Burma (Myanmar) - Poverty and wealth
Like most countries of the world, Burma has extremes of wealth and poverty. Once prosperous, Burma was, in 2001, one of the poorest countries of the world.
|GDP per Capita (US$)|
|Data are estimates.|
|SOURCE: Handbook of the Nations , 17th,18th,19th and 20th editions for 1996, 1997, 1998 and 1999 data; CIA World Factbook 2001 [Online] for 2000 data.|
Most people live in the 40,000-odd villages of the country, while the majority of the urban population resides in the capital city of Rangoon. Among the population engaged in agriculture, 37 percent of the people do not have any land or livestock. Poverty and misery have increased in the past 3 decades. In 1997 the CIA World Factbook estimated that 23 percent of the Burmese population had incomes that placed them below the poverty line.
The economic crisis of 1997 added to the problem. Inflation as of 1999 was at an all-time high of 50 percent on domestic goods and 104 percent on imported items. The government's policies have not helped to diminish inflation, which has eroded the purchasing power of Burma's citizens. The gap between rich and poor and rural and urban areas has increased. According to the International Monetary Fund (IMF), per capita income registered only a minimal increase in the 1990s. Many poor people are forced to send their children to work. Many women reportedly are sent to work in Thailand. The number of street children has also increased, and malnutrition among children is widespread. Sanitary conditions are far from satisfactory. Malaria, diarrhea, dysentery, tuberculosis, and more recently HIV/AIDS (due to drugs and prostitution) are the major health hazards of the country.
In the countryside, a bullock cart (a 2-wheeled cart drawn by 2 castrated bulls) is the most popular means of transportation. Most farmers own a pair of oxen or water buffalo, a hoe, and a bullock cart for agricultural purposes. The rural houses (actually huts without running water or toilets) are made of bamboo. One portion is used for cooking and the other for sleeping. In the major towns and cities, there are houses made of brick and concrete. They are usually small and overcrowded.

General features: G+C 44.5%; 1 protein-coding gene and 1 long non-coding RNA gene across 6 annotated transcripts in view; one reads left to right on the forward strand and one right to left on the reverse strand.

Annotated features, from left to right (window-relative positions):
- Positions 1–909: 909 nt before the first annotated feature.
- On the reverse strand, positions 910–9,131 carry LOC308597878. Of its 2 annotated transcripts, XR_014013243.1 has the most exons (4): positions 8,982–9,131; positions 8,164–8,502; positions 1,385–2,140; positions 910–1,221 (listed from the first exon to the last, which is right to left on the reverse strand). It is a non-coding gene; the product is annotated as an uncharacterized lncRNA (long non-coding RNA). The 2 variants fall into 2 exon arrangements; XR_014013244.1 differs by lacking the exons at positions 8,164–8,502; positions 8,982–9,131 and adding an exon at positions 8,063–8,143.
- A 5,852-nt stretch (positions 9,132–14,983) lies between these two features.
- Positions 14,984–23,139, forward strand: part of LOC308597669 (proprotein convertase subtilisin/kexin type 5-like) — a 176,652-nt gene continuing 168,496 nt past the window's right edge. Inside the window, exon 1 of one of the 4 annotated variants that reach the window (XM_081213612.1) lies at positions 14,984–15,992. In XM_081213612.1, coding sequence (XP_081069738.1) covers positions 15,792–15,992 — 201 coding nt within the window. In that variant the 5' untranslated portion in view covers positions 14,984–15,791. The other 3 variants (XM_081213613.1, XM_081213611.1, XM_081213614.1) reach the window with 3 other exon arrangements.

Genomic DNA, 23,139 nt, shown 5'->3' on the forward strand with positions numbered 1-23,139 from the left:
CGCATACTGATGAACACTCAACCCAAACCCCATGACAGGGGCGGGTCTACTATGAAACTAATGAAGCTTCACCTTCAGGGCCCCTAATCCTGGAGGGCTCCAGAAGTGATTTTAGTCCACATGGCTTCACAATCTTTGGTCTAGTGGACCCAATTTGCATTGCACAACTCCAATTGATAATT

The government's socio-economic policies have not helped the people. Large outlays of money have been spent on the military, while only meager funds have gone to education and health issues. The numbers of children who do not attend school or who have dropped out reportedly increased in the 1990s. According to World Bank estimates, only 46.9 percent of the secondary school-age children were enrolled in schools during 1995. Education beyond the primary age is not compulsory. Burmese authorities boast a literacy rate of 83 percent, though independent observers have suggested that the rate may be as low as 30 percent. Most universities have been closed since December 1996.
Health care in the rural areas was marginal until the 1960s. The government has opened more rural health centers and directed more doctors to the rural areas. As a result, the doctor-patient ratio has decreased considerably, from 1 per 15,560 to 1 per 3,578 in 1986. Health care is provided free of charge.